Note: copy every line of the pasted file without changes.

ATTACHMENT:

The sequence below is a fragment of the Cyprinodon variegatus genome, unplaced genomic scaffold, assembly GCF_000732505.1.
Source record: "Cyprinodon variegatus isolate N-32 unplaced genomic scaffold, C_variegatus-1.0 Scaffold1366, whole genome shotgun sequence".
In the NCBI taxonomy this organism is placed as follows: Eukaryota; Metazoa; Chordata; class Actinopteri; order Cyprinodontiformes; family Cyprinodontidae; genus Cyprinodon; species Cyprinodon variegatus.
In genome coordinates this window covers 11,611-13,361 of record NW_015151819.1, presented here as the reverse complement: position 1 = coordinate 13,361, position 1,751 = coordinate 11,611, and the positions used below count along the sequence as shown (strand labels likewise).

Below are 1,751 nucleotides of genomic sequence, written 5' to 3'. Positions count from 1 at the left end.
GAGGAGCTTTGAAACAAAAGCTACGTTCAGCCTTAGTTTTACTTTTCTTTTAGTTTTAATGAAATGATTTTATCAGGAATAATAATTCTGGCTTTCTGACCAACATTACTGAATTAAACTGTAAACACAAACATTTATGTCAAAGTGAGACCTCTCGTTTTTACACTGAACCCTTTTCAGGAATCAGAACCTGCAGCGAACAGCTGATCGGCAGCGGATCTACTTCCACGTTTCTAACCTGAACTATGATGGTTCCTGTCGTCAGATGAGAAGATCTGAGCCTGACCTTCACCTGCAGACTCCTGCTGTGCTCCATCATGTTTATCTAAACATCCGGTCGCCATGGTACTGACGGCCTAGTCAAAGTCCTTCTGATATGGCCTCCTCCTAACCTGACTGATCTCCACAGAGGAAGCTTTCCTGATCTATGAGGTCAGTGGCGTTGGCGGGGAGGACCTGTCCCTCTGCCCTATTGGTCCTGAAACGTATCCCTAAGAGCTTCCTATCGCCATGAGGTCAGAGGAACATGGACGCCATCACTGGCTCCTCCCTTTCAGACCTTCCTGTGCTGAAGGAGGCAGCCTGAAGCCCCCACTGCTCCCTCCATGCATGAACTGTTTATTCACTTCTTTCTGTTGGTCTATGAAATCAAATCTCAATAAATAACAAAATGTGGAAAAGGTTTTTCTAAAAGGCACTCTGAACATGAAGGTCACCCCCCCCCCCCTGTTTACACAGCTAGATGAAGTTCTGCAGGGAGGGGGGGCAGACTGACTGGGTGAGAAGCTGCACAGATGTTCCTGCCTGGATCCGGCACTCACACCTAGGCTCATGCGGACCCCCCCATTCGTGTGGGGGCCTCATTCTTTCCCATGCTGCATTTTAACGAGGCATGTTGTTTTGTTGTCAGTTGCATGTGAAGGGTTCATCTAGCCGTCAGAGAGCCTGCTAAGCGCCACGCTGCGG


The sequence below is a fragment of the Cyprinodon variegatus genome, unplaced genomic scaffold, assembly GCF_000732505.1.
Source record: "Cyprinodon variegatus isolate N-32 unplaced genomic scaffold, C_variegatus-1.0 Scaffold1366, whole genome shotgun sequence".
In the NCBI taxonomy this organism is placed as follows: Eukaryota; Metazoa; Chordata; class Actinopteri; order Cyprinodontiformes; family Cyprinodontidae; genus Cyprinodon; species Cyprinodon variegatus.
In genome coordinates this window covers 11,611-13,361 of record NW_015151819.1, presented here as the reverse complement: position 1 = coordinate 13,361, position 1,751 = coordinate 11,611, and the positions used below count along the sequence as shown (strand labels likewise).

Below are 1,751 nucleotides of genomic sequence, written 5' to 3'. Positions count from 1 at the left end.
GAGGAGCTTTGAAACAAAAGCTACGTTCAGCCTTAGTTTTACTTTTCTTTTAGTTTTAATGAAATGATTTTATCAGGAATAATAATTCTGGCTTTCTGACCAACATTACTGAATTAAACTGTAAACACAAACATTTATGTCAAAGTGAGACCTCTCGTTTTTACACTGAACCCTTTTCAGGAATCAGAACCTGCAGCGAACAGCTGATCGGCAGCGGATCTACTTCCACGTTTCTAACCTGAACTATGATGGTTCCTGTCGTCAGATGAGAAGATCTGAGCCTGACCTTCACCTGCAGACTCCTGCTGTGCTCCATCATGTTTATCTAAACATCCGGTCGCCATGGTACTGACGGCCTAGTCAAAGTCCTTCTGATATGGCCTCCTCCTAACCTGACTGATCTCCACAGAGGAAGCTTTCCTGATCTATGAGGTCAGTGGCGTTGGCGGGGAGGACCTGTCCCTCTGCCCTATTGGTCCTGAAACGTATCCCTAAGAGCTTCCTATCGCCATGAGGTCAGAGGAACATGGACGCCATCACTGGCTCCTCCCTTTCAGACCTTCCTGTGCTGAAGGAGGCAGCCTGAAGCCCCCACTGCTCCCTCCATGCATGAACTGTTTATTCACTTCTTTCTGTTGGTCTATGAAATCAAATCTCAATAAATAACAAAATGTGGAAAAGGTTTTTCTAAAAGGCACTCTGAACATGAAGGTCACCCCCCCCCCCCTGTTTACACAGCTAGATGAAGTTCTGCAGGGAGGGGGGGCAGACTGACTGGGTGAGAAGCTGCACAGATGTTCCTGCCTGGATCCGGCACTCACACCTAGGCTCATGCGGACCCCCCCATTCGTGTGGGGGCCTCATTCTTTCCCATGCTGCATTTTAACGAGGCATGTTGTTTTGTTGTCAGTTGCATGTGAAGGGTTCATCTAGCCGTCAGAGAGCCTGCTAAGCGCCACGCTGCGG